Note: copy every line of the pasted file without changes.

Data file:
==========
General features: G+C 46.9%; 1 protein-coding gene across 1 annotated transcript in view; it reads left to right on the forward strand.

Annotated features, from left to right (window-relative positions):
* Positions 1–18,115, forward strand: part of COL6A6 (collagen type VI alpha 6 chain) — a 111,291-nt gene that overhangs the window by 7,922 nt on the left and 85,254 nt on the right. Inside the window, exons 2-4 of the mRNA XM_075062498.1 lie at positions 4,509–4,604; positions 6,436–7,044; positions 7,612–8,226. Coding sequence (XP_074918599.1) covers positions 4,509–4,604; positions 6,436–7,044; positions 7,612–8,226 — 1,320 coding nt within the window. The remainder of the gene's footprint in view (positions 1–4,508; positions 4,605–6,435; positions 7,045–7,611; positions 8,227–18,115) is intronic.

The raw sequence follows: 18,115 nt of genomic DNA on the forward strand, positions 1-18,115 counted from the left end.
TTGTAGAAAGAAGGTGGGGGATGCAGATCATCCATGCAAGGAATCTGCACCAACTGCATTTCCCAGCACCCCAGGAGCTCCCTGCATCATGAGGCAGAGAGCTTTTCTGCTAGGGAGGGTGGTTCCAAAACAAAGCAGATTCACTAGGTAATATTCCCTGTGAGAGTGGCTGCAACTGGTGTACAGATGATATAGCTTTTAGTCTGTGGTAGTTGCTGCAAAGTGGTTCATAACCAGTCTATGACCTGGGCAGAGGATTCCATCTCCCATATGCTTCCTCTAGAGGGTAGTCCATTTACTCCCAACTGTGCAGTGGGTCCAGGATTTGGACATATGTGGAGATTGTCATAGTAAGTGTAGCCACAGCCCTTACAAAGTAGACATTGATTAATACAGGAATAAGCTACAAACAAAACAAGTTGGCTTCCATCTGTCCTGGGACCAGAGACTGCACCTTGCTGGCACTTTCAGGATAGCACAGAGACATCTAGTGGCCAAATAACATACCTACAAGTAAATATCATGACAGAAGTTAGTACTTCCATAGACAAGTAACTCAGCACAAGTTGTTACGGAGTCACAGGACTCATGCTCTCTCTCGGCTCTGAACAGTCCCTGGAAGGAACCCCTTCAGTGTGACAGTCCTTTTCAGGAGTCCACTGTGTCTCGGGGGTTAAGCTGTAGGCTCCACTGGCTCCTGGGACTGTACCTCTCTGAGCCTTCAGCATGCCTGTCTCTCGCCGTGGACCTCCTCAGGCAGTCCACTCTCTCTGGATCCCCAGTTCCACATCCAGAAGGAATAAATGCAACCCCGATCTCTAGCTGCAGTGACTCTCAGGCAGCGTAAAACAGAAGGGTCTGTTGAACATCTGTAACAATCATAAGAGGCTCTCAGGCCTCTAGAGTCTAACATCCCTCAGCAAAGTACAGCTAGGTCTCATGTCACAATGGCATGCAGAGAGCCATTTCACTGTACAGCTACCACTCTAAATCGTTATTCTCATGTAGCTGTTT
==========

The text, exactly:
General features: G+C 46.9%; 1 protein-coding gene across 1 annotated transcript in view; it reads left to right on the forward strand.

Annotated features, from left to right (window-relative positions):
* Positions 1–18,115, forward strand: part of COL6A6 (collagen type VI alpha 6 chain) — a 111,291-nt gene that overhangs the window by 7,922 nt on the left and 85,254 nt on the right. Inside the window, exons 2-4 of the mRNA XM_075062498.1 lie at positions 4,509–4,604; positions 6,436–7,044; positions 7,612–8,226. Coding sequence (XP_074918599.1) covers positions 4,509–4,604; positions 6,436–7,044; positions 7,612–8,226 — 1,320 coding nt within the window. The remainder of the gene's footprint in view (positions 1–4,508; positions 4,605–6,435; positions 7,045–7,611; positions 8,227–18,115) is intronic.

The raw sequence follows: 18,115 nt of genomic DNA on the forward strand, positions 1-18,115 counted from the left end.
TTGTAGAAAGAAGGTGGGGGATGCAGATCATCCATGCAAGGAATCTGCACCAACTGCATTTCCCAGCACCCCAGGAGCTCCCTGCATCATGAGGCAGAGAGCTTTTCTGCTAGGGAGGGTGGTTCCAAAACAAAGCAGATTCACTAGGTAATATTCCCTGTGAGAGTGGCTGCAACTGGTGTACAGATGATATAGCTTTTAGTCTGTGGTAGTTGCTGCAAAGTGGTTCATAACCAGTCTATGACCTGGGCAGAGGATTCCATCTCCCATATGCTTCCTCTAGAGGGTAGTCCATTTACTCCCAACTGTGCAGTGGGTCCAGGATTTGGACATATGTGGAGATTGTCATAGTAAGTGTAGCCACAGCCCTTACAAAGTAGACATTGATTAATACAGGAATAAGCTACAAACAAAACAAGTTGGCTTCCATCTGTCCTGGGACCAGAGACTGCACCTTGCTGGCACTTTCAGGATAGCACAGAGACATCTAGTGGCCAAATAACATACCTACAAGTAAATATCATGACAGAAGTTAGTACTTCCATAGACAAGTAACTCAGCACAAGTTGTTACGGAGTCACAGGACTCATGCTCTCTCTCGGCTCTGAACAGTCCCTGGAAGGAACCCCTTCAGTGTGACAGTCCTTTTCAGGAGTCCACTGTGTCTCGGGGGTTAAGCTGTAGGCTCCACTGGCTCCTGGGACTGTACCTCTCTGAGCCTTCAGCATGCCTGTCTCTCGCCGTGGACCTCCTCAGGCAGTCCACTCTCTCTGGATCCCCAGTTCCACATCCAGAAGGAATAAATGCAACCCCGATCTCTAGCTGCAGTGACTCTCAGGCAGCGTAAAACAGAAGGGTCTGTTGAACATCTGTAACAATCATAAGAGGCTCTCAGGCCTCTAGAGTCTAACATCCCTCAGCAAAGTACAGCTAGGTCTCATGTCACAATGGCATGCAGAGAGCCATTTCACTGTACAGCTACCACTCTAAATCGTTATTCTCATGTAGCTGTTT